Endangered species are found throughout the country, but they tend to be concentrated in a few hotspots. The graphic below, from NatureServe, depicts how many listed threatened and endangered species are found in each county. Hawaii, the Pacific Coast, the Southwest, Appalachia, and Florida stand out for their large number of listed species, but many U.S. counties, especially in the Midwest, have no threatened or endangered species.

Species map

The number of listed species might seem like a useful barometer for tracking the status of biodiversity, but it’s an imperfect metric at best. Species are supposed to be added to the list solely on the basis of science and biologists’ assessment of their imperilment, even if doing so would derail development or impose steep economic costs. In reality, several studies have found that politics frequently intrudes in the listing process. See, for example, my book Endangered: Biodiversity on the Brink, and a 1990 book by Richard Tobin (no relation),  The Expendable Future: U.S. Politics and the Protection of Biological Diversity.

In its first term, the Obama administration has listed more species per year than George W. Bush’s administration, but considerably fewer than during the Clinton administration. Looking at the rate of species listings says as much about the political appetite for such regulatory moves as it does about the status of the nation’s biodiversity.

The ESA gives citizens the ability to petition the federal government to add a new species to the list and some environmental groups, such as the Center for Biological Diversity and WildEarth Guardians, frequently make these requests. Fish and Wildlife is obligated to evaluate these petitions and decide whether a species should be listed, but with limited resources the agency can only process so many petitions. ESA opponents in Congress and elsewhere have figured out that by limiting this listing budget, they can constrict the pipeline of new species gaining federal protection.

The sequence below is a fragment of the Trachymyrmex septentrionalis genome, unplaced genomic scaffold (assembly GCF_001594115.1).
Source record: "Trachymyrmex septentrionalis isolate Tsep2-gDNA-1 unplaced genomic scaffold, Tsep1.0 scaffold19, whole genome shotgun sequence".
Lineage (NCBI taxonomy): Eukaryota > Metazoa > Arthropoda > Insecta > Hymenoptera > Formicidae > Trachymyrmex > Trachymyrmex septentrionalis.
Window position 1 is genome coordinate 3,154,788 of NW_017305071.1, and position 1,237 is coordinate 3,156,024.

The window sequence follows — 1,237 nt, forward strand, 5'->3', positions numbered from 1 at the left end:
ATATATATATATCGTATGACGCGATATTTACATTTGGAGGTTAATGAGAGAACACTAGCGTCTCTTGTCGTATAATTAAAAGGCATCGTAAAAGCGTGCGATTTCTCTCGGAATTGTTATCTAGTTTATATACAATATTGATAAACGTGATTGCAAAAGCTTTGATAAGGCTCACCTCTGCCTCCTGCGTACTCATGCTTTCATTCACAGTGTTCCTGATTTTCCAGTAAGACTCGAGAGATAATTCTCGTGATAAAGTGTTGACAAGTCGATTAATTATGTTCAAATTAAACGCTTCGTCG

Candidates in regulatory purgatory

The result is a gaping loophole that allows the government to declare a species’ listing as biologically “warranted but precluded” by budget constraints. Fish and Wildlife is only supposed to use this exception if “expeditious progress is being made to add qualified species” to the endangered club. In reality, the exception has become an all-too-convenient way for the government to abdicate its responsibilities under the ESA. I liken it to creating a long, slow-moving line for species to get aboard our legislative Noah’s Ark.

At least 24 species have blinked out while in the listing pipeline and the backlog of candidate species was the subject of recent litigation.  The Obama administration has made some progress in reducing the number of candidates from about 250 at the start of his first term to 192 in November 2012. Candidate species, like listed species, are found throughout the country, but they’re concentrated in Western and Southern states.

The number of listed species is bound to keep rising because only 20 have been declared recovered and no longer in need of ESA protection. In 18 cases, the government decided the original listing was in error, often because of taxonomic changes or the discovery of new populations. A species protected by the ESA has been declared extinct only nine times over the past four decades, which is pretty impressive given that many plants and animals only receive ESA protection after they’ve been driven to the brink.


Data sources

Fish and Wildlife’s ESA site is the go-to source for information on endangered species. I’ve also found Precious Heritage: The Status of Biodiversity in the United States to be an extremely helpful resource. The Nature Conservancy and NatureServe make some of the book’s figures available here.

If you’d like to explore some of this data further, I’ve built a state-by-state dashboard that shows the number of listed, candidate, and extinct species.

EcoWest’s mission is to analyze, visualize, and share data on environmental trends in the North American West. Please subscribe to our RSS feed, opt-in for email updates, or follow us on Twitter.